4.5.3. The Maximum Value of the Upward Light Output Ratio (ULOR) on a Luminaire

To better view the night sky, the brightness of the earth atmosphere must be reduced, so the upward light output ratio (ULOR) of outdoor lamps is important. Shanghai has a standard for the ULOR of different areas. Only Shanghai has this standard among many cities [23]. Table 9 shows the maximum ULOR of luminaires in Shanghai (the upward light output ratio, sometimes called “upward efficiency of the luminaire”, is the fraction of the luminous flux emitted by the lamp going outside the luminaire in the upward direction. It is expressed in per cent [26]).

4.5.4. Residential Lighting

Regarding residential lighting, Shanghai, Guangzhou, and Beijing have corresponding regulations, but Tianjin does not. A residential area is a low-light area with low illumination. Shanghai limits the maximum vertical illumination on the surface of a residential building’s windows and the maximum light intensity for luminaires that point to the windows of the residential building. This effectively controls the impact of public road lighting [23]. Guangzhou has drafted light radiation environmental management specifications (draft for comment). Lighting-related restrictions in residential areas have not been separately proposed. However, prohibition of housing, hospital outpatient emergency buildings and ward buildings, teaching buildings, and kindergartens is mentioned in the prohibition range of the glass curtain wall [24]. In the interference light limitation, Beijing has proposed strict control of interference light from night lighting facilities on houses, apartments, hospital wards, etc. The maximum vertical illumination on the windows of residences and hospital wards is given, and the maximum light intensity of the illuminant is directly seen from the inside [25]. Table 10 shows the maximum vertical illumination on windows in Shanghai. Table 11 shows the maximum light intensity limit on windows in Shanghai. Table 12 shows the vertical illumination limit on windows and light intensity of the illuminator on windows in Beijing (light intensity is the amount of visible power per unit solid angle, measured in candelas (cd, or lm/sr) [17]).

4.5.5. Public Area Lighting

In the lighting restrictions of public activity areas, Shanghai provides lighting requirements for public activity areas and sets illumination standards for grasslands, gardens, platforms, and children’s playgrounds, where minimum illumination levels, illumination uniformity, and minimum vertical illumination are proposed [23]. Guangzhou has imposed time limits on nighttime lighting in public areas. It is prohibited to have lighting in public areas from 22:00 to 6:00 in the evening and when it affects the normal rest of the surrounding residents. The luminaires and upward light output ratio (ULOR) of the night illumination of the square should conform to the urban nighttime lighting design specifications and must not cause glare or light environmental effects on pedestrians or motor vehicle drivers [24]. Tianjin and Beijing have not imposed lighting restrictions on public areas. Table 13 shows the minimum illumination limit, illuminance uniformity, and minimum vertical illumination for public areas in shanghai.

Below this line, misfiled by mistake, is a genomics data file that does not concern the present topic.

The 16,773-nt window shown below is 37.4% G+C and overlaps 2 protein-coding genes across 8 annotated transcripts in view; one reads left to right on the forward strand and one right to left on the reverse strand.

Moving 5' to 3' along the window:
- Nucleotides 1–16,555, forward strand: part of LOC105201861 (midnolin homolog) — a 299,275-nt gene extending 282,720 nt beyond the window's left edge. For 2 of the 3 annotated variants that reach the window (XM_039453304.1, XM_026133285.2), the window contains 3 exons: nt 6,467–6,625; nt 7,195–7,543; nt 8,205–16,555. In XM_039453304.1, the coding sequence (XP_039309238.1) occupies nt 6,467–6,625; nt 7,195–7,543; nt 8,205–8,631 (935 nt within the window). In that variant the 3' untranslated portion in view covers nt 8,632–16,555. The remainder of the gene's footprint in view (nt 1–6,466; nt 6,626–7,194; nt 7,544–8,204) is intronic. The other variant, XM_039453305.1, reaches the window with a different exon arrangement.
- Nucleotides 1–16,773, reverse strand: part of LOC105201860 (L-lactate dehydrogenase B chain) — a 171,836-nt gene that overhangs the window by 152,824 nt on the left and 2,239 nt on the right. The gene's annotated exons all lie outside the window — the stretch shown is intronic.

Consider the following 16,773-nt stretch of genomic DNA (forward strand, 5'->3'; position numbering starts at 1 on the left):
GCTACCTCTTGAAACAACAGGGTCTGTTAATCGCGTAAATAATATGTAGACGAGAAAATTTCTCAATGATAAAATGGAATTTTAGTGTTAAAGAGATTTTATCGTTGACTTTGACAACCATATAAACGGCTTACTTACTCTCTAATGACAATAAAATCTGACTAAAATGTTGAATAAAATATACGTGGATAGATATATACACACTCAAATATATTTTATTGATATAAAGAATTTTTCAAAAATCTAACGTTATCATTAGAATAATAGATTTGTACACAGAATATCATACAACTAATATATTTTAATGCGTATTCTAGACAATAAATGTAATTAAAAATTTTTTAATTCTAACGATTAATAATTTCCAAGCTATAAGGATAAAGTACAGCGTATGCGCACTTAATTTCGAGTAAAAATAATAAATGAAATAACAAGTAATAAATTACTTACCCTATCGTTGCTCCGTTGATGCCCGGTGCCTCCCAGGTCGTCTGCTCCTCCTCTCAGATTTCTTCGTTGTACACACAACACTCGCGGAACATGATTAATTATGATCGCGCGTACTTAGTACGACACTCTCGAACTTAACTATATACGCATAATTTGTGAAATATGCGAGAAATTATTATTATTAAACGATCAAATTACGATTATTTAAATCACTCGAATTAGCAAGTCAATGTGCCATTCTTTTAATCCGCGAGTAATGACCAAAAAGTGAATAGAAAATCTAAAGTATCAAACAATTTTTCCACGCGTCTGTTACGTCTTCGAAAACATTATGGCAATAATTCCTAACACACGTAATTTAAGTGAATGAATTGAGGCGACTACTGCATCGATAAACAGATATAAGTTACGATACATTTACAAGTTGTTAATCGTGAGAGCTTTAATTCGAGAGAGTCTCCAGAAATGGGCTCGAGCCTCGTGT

4.5.6. Commercial Center Lighting

Commercial areas are high-brightness areas. The average illuminance level of an entire shopping center (including pedestrian streets) and a square floor in Shanghai is no less than 20lx, and the uniformity (Emin/Eav) is 0.1–0.3. The vertical illumination at 1.5 m above the ground facing the viewing direction should be greater than 16 lx of uniformity (Emin/Eav) ≥ 0.2 [23]. Article 34 of the draft for comments in Guangzhou refers to the timing of signage lighting in stylistic and commercial places. The residential community and surrounding cultural and commercial establishments shall be provided with advertisements and signs that do not have outdoor lighting functions. If the surrounding interference light exceeds the technical requirements and causes complaints from residents, the city management comprehensive law enforcement department shall enforce the relevant regulations. Businesses should deactivate ads, logos, and signboard lighting at night before 23:30. This article only regulates the lighting time of style and commercial venues, which fully reduces residents’ complaints and the problem of urban light pollution [24]. No such relevant regulations and restrictions exist in Beijing and Tianjin.

4.5.7. Administrative Office Lighting